Dataset Open Access
Zotovich, Alexey I.; Zyryanov, Sergey M.; Lopaev, Dmitry V.; Rezvanov, Askar A.; Attallah, Ahmed Gamal; Liedke, Maciej Oskar; Butterling, Maik; Bogdanova, Maria A.; Vishnevskiy, Alexey S.; Seregin, Dmitry S.; Vorotyntsev, Dmitry A. Vorotyntsev; Palov, Alexander P.; Hirschmann, Eric; Wagner, Andreas; Naumov, Sergej; Vorotilov, Konstantin A.; Rakhimova, Tatyana V.; Rakhimov, Alexander T. R.; Baklanov, Mikhail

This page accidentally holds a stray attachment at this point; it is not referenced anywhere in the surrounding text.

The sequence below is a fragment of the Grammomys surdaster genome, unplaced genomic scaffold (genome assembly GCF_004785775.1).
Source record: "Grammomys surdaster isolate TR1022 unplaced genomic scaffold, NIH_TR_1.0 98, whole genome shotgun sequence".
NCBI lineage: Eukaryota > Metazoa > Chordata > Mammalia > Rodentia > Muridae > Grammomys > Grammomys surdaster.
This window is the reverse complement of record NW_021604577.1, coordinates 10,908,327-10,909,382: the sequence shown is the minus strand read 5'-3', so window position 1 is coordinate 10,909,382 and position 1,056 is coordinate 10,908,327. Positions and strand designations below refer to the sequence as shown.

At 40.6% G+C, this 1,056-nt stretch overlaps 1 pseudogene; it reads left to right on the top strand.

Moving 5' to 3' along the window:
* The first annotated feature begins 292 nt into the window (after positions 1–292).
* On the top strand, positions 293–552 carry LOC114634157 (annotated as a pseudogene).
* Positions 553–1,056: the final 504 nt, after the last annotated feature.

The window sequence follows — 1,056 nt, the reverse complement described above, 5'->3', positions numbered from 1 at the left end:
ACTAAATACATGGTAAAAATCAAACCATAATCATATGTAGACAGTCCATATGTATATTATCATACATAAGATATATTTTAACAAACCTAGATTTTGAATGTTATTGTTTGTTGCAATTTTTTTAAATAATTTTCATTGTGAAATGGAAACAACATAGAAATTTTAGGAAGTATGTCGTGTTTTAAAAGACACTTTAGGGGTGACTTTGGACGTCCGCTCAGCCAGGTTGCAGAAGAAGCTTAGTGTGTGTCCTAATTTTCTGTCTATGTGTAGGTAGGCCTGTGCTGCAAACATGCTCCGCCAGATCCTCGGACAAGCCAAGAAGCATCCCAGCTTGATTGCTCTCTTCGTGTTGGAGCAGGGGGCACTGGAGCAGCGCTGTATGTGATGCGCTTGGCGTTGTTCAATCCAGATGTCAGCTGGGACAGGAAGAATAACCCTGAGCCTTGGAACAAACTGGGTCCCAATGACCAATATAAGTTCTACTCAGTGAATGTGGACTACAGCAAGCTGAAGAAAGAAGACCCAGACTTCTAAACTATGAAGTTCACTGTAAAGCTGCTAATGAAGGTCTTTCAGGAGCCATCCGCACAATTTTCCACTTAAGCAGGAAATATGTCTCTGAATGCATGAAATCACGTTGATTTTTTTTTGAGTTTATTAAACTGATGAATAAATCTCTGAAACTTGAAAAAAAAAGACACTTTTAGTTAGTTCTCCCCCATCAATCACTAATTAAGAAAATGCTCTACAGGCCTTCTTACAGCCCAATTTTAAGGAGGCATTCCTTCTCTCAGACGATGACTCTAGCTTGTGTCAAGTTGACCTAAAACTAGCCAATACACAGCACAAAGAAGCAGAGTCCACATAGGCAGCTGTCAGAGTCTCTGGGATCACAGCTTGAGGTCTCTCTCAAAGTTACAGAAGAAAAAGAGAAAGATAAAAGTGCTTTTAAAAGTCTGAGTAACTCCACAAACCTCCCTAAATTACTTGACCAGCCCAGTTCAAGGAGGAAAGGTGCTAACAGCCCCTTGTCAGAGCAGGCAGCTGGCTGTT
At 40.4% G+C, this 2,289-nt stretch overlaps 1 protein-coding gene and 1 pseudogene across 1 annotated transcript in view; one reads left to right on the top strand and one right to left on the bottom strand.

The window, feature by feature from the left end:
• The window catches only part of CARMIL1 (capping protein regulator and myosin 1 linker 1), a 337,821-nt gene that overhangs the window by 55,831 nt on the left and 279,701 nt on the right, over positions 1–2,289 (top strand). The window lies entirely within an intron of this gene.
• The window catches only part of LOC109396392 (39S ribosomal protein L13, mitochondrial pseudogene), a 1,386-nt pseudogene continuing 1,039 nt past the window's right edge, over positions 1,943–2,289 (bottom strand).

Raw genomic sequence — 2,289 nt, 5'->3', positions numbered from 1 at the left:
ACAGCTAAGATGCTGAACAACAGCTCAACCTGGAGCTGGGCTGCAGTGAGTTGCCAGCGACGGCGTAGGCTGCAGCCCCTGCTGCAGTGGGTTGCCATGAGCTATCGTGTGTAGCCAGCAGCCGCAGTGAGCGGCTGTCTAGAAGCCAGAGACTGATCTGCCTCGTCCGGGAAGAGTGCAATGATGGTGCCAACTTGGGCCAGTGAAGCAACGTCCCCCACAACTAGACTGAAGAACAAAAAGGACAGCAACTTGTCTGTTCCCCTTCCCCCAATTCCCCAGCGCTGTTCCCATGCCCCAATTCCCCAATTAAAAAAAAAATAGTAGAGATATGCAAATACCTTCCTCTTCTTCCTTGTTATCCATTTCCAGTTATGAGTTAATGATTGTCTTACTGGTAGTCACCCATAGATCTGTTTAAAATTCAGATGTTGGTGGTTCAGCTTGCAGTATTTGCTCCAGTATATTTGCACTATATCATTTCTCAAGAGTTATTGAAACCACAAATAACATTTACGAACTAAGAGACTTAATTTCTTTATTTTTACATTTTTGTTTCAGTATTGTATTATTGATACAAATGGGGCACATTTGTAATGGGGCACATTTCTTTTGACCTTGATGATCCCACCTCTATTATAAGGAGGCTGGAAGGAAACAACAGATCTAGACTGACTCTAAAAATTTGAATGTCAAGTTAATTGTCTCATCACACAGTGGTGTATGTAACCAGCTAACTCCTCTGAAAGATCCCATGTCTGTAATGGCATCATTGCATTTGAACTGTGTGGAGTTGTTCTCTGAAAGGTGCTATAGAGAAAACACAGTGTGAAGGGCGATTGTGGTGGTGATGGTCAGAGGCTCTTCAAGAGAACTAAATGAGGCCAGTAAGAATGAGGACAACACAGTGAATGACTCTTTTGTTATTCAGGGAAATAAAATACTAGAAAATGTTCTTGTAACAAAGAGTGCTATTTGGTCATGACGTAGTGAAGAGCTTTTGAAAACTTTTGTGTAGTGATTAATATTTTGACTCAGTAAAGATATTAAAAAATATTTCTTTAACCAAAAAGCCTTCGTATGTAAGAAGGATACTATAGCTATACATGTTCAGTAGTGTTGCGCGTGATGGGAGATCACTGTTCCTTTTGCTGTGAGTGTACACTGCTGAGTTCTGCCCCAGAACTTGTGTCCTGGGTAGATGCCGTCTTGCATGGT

Modification of spin-on-deposited porous PMO (periodic mesoporous organosilica) ultralow-k (ULK) SiCOH films (k = 2.33) containing both methyl terminal and methylene bridging groups by vacuum ultraviolet (VUV) emission from Xe plasma is studied. The temporal evolution of chemical composition, internal defects, and morphological properties (pore structure transformation) is studied by using Fourier transform infrared spectroscopy, in situ laser ellipsometry, spectroscopic ellipsometry, ellipsometric porosimetry (EP), positron-annihilation lifetime spectroscopy (PALS), and Doppler broadening positron-annihilation spectroscopy. Application of the different advanced diagnostics allows making conclusions on the dynamics of the chemical composition and pore structure. The time frame of the VUV exposure in the current investigation can be divided into two phases. During the first short phase, film loses almost all of its surface methyl and matrix bridging groups. An increase of material porosity due to removal of methyl groups with simultaneous matrix shrinkage is found by in situ ellipsometry. The removal of bridging bonds leads to an increase of matrix intrinsic porosity. Nevertheless, when the treated material is exposed to the ambient air, the sizes of micro- and mesopores and pores interconnectivity decrease with the VUV exposure time according to PAS and EP data. The last is the result of the additional film shrinkage caused by atmosphere exposure. During the second phase the increase of mesopore size is detected by both EP and PAS. The increase of mesopore size goes all the time as it is expected from in situ ellipsometry, but it is masked by the air exposure.